I'm a university student (USA) that currently shares an apartment with 5 other people, 2 people to each room. Typically, I have to get up early to go to work and then go to school after that. This means that I go to sleep much earlier than most people my age (around 10:30 P.M. most nights), so I can function at work in the morning. My roommates operate quite differently (going to bed after 1 A.M. most nights). Our walls are extremely thin, so if they are having a lively conversation, or if they are watching something, it bleeds right into my room. Additionally, my room roommate will burst into the room in the middle of the night, turning on the lights, waking me up from my half-sleep, as he tries to get to sleep himself.

This morning was a breaking point for me. Apparently, three of my roommates stayed up the entire night, burst into my room at 5:30 in the morning (shortly before I would normally wake up), waking up my other roommate, so that they could tell him of their night's escapades and go eat breakfast.

How can I let my roommates know that their noise is affecting my sleep in a tactful way that won't make them see me as a stick-in-the-mud (I consider these people my friends)?

TL;DR: How can I tell my roommates they are being too loud without them hating me?


1 Answer 1


I'd definitely frame this topic with a focus on you and the effects that the situation has had on you, rather than talking to them out of anger. Something like...

Hey, guys, I have a problem. I've been so sleepy lately that getting through the day has been a painful struggle. Work is getting hard because of it, and so is school. I was wondering if you guys could help.

This way, you're not being angry or accusatory, but you're laying out your needs and non-judgmentally expressing why you need the change that you need. This should minimize any chance that they'll react adversely or consider you a stick-in-the-mud. No one likes to feel crappy, and most people can empathize with that.

Of course the next step is to identify what's interrupting your sleep - and again, talk about the actions, not the people, and do so in as non-judgmental a manner as you can.

It wakes me up a lot when the light comes on at night when (room-roommate) gets home late. And when the TV is on in the other room, or people are talking, the sound goes right through the wall and wakes me up.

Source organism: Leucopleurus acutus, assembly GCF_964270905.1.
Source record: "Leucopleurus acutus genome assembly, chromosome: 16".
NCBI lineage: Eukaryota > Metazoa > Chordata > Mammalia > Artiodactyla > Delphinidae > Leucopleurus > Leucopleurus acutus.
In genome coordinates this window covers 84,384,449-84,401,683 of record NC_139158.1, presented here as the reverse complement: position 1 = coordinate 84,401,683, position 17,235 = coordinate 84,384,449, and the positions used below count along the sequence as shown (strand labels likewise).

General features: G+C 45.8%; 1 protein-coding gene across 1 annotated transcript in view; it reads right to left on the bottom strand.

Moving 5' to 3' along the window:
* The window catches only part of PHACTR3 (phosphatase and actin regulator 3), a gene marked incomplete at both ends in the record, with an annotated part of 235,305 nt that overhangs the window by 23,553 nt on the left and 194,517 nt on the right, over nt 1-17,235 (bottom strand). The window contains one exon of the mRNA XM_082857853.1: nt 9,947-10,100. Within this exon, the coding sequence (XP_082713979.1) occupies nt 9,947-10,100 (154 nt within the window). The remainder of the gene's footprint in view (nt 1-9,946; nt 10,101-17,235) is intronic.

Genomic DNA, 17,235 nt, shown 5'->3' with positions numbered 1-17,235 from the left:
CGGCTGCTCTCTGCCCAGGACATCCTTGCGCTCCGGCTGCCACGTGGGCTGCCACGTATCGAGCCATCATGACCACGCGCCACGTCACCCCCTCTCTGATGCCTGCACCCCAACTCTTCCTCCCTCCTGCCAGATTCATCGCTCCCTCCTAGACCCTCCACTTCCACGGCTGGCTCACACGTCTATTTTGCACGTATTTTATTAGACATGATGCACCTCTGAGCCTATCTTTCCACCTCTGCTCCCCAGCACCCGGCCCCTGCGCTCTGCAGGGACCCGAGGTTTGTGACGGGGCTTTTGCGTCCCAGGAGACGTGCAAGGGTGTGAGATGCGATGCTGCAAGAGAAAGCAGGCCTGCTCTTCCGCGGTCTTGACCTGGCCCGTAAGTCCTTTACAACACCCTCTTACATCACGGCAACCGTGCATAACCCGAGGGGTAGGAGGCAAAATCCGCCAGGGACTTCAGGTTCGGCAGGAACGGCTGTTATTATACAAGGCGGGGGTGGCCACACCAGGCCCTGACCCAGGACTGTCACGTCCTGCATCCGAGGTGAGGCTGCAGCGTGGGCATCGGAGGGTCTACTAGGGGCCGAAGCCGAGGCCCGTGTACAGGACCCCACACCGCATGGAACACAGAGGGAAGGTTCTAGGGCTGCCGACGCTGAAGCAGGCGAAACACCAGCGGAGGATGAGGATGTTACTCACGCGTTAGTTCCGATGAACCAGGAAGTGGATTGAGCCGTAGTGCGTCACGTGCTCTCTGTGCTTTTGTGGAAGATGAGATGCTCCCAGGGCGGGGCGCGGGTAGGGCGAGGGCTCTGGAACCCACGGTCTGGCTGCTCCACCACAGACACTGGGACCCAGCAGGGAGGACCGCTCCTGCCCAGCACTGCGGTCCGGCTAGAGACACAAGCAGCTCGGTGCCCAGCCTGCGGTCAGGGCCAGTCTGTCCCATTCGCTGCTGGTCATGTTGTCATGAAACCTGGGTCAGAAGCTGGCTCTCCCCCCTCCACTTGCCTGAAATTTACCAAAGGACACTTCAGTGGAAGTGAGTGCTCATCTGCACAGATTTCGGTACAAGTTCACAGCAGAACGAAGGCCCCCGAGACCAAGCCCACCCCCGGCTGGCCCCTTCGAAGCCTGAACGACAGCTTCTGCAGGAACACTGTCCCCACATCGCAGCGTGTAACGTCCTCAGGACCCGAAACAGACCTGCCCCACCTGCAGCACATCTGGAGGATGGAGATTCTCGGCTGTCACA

For most people, this will again feel less like an attack and more like you're identifying problems. Of course different people will interpret the same communication very differently, so I can't guarantee that no one would react badly to that. But from here, you've drawn out the problem and can move on to requesting a change in behavior - or brainstorming solutions to make it feel more collaborative.

So I'm trying to figure out how to get better sleep going forward. What do you guys think? Maybe (room-roommate) could come in with his phone light instead of the overhead light, or the TV could be turned down, or something?

If you make it clear that you're looking to solve a problem and not control the behavior of your roommates, then they're much more likely to engage positively and constructively - and someone might even come up with a solution to a problem that you might not have thought of. And you can go ahead and suggest the obvious if they aren't engaging, or aren't effectively engaging, in the conversation.

Of course, no solution will be a magic wand. The room-roommate coming in when he comes in might still keep you up, and there may simply not be a good solution to that. The roommates in general - who of course I don't know - may not bear the empathy needed to respect your problems. And even if they come up with a strategy to reduce their impact on you, sticking to that strategy might be hard! But this might be a start.

  • This is a great approach. My roommates already try to minimize the noise (since I explained to them my schedule up front), so I think this will work great. Thanks for the suggestion. Commented Sep 20, 2018 at 16:20

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